Is it over-engineered? I would call it well-engineered. It’s JEE to the core! It splits your code into smaller artefacts and you’ll get a better separation of concerns

Is it complicated? Well, you should have a look at a JCA example before you start or base your connectors on a base implementation. Adam Bien provides a very simple example of a connector in his connectorz project. It’s not that complicated at all. But yes, when it comes to deployment there’s more to deploy than one single war file. In my opinion you should prefer the additional deployment complexity to a huge and messy project (and pom.xml file) that mix business code with connectivity.

When it comes to configuration I say that it makes configuration easier. Your application configuration is smaller or even disappears and depending on your company’s setup you are not responsible for configuring connectivity matters. If you’re still responsible then this might be because you act in the JEE roles of a application component provider and an application deployer at the same time. This is OK, no worries, but: Always keep in mind what role you’re currently playing and what responsibilities it includes!

Let’s write a connector

As this post is already quite long I will postpone the code to a later blog post.

In Part 2 I will introduce a base implementation I wrote that is based on the connectorz project. It will provide base classes for creating connectors that only use url, user and password as configuration parameters. With only a little effort you’ll be able to create additional connectors that connect to remote systems.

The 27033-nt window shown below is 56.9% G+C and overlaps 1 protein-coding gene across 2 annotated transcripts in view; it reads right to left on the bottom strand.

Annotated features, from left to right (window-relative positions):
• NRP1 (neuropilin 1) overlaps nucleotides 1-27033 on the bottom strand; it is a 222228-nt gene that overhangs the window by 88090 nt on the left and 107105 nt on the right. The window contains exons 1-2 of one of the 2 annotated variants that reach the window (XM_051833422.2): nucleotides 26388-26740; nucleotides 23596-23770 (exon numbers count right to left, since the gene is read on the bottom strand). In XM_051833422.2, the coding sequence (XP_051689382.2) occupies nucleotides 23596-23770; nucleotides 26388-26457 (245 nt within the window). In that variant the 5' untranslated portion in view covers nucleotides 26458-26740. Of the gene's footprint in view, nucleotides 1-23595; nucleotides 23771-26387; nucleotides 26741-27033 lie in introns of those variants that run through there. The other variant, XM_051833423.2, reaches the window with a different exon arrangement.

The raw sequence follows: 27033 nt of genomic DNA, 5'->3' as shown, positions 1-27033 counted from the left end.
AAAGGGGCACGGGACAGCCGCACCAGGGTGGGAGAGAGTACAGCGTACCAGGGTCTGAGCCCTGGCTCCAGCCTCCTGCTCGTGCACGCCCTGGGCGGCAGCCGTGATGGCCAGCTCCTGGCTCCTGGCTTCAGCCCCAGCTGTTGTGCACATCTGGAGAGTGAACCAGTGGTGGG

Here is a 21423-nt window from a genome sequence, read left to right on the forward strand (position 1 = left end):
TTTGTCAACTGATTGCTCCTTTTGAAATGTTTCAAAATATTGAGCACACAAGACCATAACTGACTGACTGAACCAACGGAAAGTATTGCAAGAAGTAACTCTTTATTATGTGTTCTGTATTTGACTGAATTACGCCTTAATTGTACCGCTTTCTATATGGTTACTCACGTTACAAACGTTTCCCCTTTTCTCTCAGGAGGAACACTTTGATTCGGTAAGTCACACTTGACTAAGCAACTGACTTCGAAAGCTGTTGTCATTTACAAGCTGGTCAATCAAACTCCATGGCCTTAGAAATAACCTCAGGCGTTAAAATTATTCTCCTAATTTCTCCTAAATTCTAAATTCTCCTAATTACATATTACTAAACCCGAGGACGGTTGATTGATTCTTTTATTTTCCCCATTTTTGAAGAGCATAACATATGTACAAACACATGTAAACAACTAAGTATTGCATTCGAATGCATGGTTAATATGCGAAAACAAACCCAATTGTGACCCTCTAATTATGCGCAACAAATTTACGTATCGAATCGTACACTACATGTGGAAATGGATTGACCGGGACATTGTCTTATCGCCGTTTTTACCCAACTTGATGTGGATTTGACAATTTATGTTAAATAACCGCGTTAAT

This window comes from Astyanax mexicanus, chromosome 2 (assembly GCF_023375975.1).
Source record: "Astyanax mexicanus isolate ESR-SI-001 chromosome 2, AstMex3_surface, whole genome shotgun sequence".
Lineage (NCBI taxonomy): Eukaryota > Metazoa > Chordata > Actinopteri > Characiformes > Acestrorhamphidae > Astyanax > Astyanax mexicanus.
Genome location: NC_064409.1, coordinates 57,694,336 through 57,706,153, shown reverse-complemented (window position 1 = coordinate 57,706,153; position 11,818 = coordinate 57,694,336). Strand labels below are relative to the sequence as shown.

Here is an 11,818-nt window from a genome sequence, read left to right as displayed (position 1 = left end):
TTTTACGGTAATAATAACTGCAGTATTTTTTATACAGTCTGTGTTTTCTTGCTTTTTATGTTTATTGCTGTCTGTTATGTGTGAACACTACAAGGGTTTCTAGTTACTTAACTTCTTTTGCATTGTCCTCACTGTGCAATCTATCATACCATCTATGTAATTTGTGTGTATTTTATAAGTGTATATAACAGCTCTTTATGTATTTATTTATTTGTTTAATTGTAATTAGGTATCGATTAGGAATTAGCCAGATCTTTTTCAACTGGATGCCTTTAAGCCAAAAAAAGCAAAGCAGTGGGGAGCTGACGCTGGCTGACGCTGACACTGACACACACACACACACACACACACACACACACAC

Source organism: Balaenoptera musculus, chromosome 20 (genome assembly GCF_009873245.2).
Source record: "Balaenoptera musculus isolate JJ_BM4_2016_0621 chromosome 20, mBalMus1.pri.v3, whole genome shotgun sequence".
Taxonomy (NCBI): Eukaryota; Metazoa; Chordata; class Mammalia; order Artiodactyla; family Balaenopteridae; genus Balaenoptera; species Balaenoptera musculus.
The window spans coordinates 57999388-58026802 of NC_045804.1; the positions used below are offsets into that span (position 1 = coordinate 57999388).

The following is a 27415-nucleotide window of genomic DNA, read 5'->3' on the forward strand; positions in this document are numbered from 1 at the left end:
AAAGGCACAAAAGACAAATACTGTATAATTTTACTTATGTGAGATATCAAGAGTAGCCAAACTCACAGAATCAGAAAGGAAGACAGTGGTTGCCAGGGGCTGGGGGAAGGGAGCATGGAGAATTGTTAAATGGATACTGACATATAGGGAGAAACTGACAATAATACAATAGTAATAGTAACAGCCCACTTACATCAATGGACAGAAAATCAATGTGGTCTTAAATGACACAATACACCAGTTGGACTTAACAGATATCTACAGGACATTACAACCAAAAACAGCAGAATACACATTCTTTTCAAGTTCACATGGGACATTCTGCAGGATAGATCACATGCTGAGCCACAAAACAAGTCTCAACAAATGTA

So long… and please have a close look at your configuration files. 

German Java Magazin

Thursday 04 April 2013

JavaMagazin: Himbeerkuchen mit Kaffee

Just a quick note. The german Java Magazin just published my article about extending JavaFx Applications with self-made hardware on a RaspberryPi.

JavaMagazin 05.2013 (Page 59)

You can find the source code on my GitHub Page

A Code you can Maintain or High Productivity

I have been doing a little development lately in addition to my routine task. Something that’s struck me: checking a one-line code repair requires some minutes.

Development goes in stages between maintainable and productive, typically hitting among those extremes at the same time.

The art of programs moves rapidly. Some people have taken part in Rapid Application Development (RAD), where making a modification and getting it to production happens from an IDE (or not) and takes seconds. On the other hand, we’ve all seen catastrophic production interruptions, when some developer pushes a product to production that should not exist.

In other situations we’ve done extremely maintainable development where nothing is a one-line code change and releasing what would be a one-line code modification to production is an act of sheer will with a lot of moving pieces. The software world likes to do this and makes intricacy extremely well, thank you quite.